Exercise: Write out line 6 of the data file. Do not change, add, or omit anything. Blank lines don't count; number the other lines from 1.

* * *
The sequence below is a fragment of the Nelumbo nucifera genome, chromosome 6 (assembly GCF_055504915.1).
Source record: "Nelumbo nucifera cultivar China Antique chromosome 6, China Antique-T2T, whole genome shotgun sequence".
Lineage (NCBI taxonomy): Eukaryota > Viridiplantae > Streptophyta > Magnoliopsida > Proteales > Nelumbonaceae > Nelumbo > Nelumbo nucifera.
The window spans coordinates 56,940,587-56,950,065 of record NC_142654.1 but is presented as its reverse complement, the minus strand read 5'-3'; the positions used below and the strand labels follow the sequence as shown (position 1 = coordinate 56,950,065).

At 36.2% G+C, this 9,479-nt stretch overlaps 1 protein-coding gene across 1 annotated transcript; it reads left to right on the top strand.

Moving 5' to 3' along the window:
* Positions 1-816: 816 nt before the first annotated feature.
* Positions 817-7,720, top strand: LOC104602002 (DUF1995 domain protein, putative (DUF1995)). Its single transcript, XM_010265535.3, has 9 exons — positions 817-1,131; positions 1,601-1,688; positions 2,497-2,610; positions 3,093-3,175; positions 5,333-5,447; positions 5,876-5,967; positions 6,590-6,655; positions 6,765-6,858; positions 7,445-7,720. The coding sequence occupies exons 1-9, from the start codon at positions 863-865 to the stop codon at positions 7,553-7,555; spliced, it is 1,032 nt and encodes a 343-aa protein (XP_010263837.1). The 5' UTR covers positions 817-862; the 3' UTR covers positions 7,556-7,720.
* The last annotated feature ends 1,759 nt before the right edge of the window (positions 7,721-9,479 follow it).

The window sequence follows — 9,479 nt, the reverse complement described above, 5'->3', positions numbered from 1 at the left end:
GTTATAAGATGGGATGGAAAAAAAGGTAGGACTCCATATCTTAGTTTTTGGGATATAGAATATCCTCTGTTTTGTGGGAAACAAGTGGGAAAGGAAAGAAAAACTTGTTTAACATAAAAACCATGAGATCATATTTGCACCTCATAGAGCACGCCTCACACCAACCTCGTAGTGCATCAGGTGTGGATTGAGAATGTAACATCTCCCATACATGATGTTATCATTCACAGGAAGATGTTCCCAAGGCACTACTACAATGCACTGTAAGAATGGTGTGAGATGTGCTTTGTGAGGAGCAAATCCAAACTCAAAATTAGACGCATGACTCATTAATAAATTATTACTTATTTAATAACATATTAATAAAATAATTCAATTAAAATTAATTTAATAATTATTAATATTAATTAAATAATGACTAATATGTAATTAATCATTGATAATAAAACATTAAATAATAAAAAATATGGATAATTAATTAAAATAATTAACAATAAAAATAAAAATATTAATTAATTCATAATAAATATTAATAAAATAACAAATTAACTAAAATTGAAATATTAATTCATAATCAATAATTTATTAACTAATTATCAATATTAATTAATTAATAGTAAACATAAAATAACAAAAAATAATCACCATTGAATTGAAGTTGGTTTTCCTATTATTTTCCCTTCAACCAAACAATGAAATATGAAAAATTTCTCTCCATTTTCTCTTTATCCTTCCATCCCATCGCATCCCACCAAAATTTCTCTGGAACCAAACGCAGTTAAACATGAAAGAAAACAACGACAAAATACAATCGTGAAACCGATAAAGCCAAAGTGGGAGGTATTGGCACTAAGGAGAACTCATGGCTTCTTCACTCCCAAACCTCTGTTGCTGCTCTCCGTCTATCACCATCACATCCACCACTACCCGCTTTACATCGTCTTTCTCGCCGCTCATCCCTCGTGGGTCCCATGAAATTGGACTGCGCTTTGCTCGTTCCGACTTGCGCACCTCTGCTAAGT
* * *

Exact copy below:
Moving 5' to 3' along the window: